Plant Breeders’ Rights in the United Republic of Tanzania
Tanzania is a United Republic comprising of Mainland Tanganyika and the island of Zanzibar. Although Tanganyika and Zanzibar are considered a United Republic, no unified Industrial Property Law has been enacted. Tanzania and Zanzibar thus had different laws for Plant Breeders' Rights (PBRs), also known as plant variety protection. PBRs are a form of sui generis system of intellectual property rights designed specifically to protect new varieties of plants.
PBR protection has been available on mainland Tanganyika since 2004, in terms of the Tanzanian (mainland) Plant Breeders’ Rights Law (2002) (repealed Tanzania Act). This Law was replaced by the United Republic of Tanzania Plant Breeders' Rights Act (2012) (new Tanzania Act), which came into force on 1 June 2013. PBR protection has more recently become available in Zanzibar on 2 January 2015, by the enactment of the Zanzibar Plant Breeders' Rights Act (2014) (The Zanzibar Act). Prior to this date PBR protection was not available in Zanzibar.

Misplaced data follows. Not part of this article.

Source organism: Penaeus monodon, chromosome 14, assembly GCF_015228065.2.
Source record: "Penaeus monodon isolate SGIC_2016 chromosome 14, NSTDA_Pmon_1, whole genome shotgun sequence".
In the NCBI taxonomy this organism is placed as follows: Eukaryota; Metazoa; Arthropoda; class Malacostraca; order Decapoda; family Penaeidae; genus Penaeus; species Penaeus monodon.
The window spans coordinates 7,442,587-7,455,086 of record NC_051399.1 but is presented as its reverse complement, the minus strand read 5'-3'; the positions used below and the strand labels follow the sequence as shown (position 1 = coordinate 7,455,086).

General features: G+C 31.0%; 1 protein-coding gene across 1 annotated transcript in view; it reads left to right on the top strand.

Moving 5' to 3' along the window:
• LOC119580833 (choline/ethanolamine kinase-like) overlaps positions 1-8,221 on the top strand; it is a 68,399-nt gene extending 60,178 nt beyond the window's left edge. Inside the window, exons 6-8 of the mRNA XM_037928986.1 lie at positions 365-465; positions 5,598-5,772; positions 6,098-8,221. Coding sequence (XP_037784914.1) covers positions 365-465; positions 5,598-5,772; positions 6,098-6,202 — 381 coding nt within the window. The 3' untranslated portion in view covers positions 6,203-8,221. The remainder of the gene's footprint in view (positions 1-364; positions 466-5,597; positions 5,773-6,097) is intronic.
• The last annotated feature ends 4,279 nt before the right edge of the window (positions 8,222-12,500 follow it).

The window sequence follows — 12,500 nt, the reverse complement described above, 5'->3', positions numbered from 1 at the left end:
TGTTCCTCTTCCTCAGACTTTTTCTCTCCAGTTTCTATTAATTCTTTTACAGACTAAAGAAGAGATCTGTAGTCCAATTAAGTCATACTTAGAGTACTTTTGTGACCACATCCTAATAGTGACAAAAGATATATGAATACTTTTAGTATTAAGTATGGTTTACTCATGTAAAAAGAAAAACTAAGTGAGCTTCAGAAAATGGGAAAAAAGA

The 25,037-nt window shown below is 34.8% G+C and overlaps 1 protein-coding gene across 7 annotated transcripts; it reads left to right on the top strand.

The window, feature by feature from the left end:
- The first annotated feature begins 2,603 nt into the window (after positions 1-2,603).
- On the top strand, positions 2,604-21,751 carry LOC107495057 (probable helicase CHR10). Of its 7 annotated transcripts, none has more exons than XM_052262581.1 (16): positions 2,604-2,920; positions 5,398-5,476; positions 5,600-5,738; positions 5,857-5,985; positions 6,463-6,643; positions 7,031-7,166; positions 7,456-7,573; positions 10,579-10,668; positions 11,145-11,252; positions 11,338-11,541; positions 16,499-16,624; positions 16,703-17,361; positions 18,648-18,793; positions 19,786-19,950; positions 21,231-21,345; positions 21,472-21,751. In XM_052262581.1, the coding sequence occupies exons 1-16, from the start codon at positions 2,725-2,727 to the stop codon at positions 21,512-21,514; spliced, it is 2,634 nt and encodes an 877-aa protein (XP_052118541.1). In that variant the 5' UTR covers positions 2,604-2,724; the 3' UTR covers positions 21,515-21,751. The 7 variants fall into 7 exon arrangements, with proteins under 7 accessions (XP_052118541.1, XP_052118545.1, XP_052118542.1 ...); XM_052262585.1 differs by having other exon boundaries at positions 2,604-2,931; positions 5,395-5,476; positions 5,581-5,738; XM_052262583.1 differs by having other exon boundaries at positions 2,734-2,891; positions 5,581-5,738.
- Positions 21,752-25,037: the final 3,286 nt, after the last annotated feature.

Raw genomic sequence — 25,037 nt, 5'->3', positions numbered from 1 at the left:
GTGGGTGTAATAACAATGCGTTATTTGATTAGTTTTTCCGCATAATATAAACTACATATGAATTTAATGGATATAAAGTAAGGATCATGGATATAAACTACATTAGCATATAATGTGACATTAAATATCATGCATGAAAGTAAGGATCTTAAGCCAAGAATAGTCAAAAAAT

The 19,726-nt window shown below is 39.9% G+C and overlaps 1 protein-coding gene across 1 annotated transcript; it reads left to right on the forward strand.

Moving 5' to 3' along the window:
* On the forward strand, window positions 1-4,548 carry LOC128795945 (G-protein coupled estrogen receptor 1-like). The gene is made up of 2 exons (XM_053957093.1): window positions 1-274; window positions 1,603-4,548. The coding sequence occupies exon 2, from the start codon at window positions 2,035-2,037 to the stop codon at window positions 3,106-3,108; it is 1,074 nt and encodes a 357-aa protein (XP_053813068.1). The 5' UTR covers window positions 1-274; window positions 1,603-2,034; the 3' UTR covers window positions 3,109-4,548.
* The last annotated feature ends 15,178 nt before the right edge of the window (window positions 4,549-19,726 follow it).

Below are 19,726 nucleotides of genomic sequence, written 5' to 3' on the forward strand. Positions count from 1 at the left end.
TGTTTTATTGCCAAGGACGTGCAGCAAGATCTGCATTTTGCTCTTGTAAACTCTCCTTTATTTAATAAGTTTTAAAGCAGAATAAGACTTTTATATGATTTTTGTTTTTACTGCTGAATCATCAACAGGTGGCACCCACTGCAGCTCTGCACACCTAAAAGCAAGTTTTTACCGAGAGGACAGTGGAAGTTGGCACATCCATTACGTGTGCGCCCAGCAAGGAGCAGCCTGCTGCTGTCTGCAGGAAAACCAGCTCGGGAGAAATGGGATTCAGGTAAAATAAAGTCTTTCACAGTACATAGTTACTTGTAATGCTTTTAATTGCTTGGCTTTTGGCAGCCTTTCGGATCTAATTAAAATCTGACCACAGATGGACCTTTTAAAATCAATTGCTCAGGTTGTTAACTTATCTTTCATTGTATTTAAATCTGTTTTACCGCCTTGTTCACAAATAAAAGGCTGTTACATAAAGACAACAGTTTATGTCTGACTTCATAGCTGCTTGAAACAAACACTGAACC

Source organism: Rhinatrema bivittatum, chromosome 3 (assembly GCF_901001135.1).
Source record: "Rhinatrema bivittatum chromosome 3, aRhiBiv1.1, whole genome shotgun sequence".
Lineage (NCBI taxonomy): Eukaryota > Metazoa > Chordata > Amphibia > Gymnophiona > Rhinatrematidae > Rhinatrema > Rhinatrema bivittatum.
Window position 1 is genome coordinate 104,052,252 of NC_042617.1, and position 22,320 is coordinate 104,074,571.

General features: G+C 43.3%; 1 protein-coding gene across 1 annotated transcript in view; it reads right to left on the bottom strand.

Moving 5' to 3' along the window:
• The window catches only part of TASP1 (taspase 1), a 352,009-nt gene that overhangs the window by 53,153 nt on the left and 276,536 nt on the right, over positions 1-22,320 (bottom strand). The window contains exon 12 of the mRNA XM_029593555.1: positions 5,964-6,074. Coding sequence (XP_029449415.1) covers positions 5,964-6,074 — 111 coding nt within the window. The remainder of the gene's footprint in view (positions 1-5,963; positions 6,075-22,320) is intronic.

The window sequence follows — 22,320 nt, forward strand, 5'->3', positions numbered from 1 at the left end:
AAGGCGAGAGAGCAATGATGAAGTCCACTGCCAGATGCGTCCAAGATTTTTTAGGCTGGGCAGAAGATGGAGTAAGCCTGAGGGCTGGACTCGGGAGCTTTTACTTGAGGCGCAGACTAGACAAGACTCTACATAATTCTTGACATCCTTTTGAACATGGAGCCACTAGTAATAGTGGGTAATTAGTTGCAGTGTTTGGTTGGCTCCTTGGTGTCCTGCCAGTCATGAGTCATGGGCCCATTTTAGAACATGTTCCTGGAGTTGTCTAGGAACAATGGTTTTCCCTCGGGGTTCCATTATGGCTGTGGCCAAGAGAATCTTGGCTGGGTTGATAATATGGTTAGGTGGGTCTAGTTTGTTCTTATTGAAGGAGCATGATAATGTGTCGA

It is interesting to note that the two acts mimic one another with a vast majority of the Zanzibar Act reading the same as that of the new Tanzania Act. Certain amendments made to the new Tanzania Act and the careful drafting of the Zanzibar Act allow the PBRs granted in either Tanzania or Zanzibar to be enforced in both territories. This paved the way for The United Republic of Tanzania accession to the 1991 Act of the International Union for the Protection of New Varieties of Plants (UPOV 1991) on 22 October 2015, which was entered into force on 22 November 2015.
Presently the United Republic of Tanzania is among the 22 African countries that are members of UPOV, with Kenya recently acceding to UPOV 1991. Even more recently, Egypt has received approval from its cabinet to join UPOV.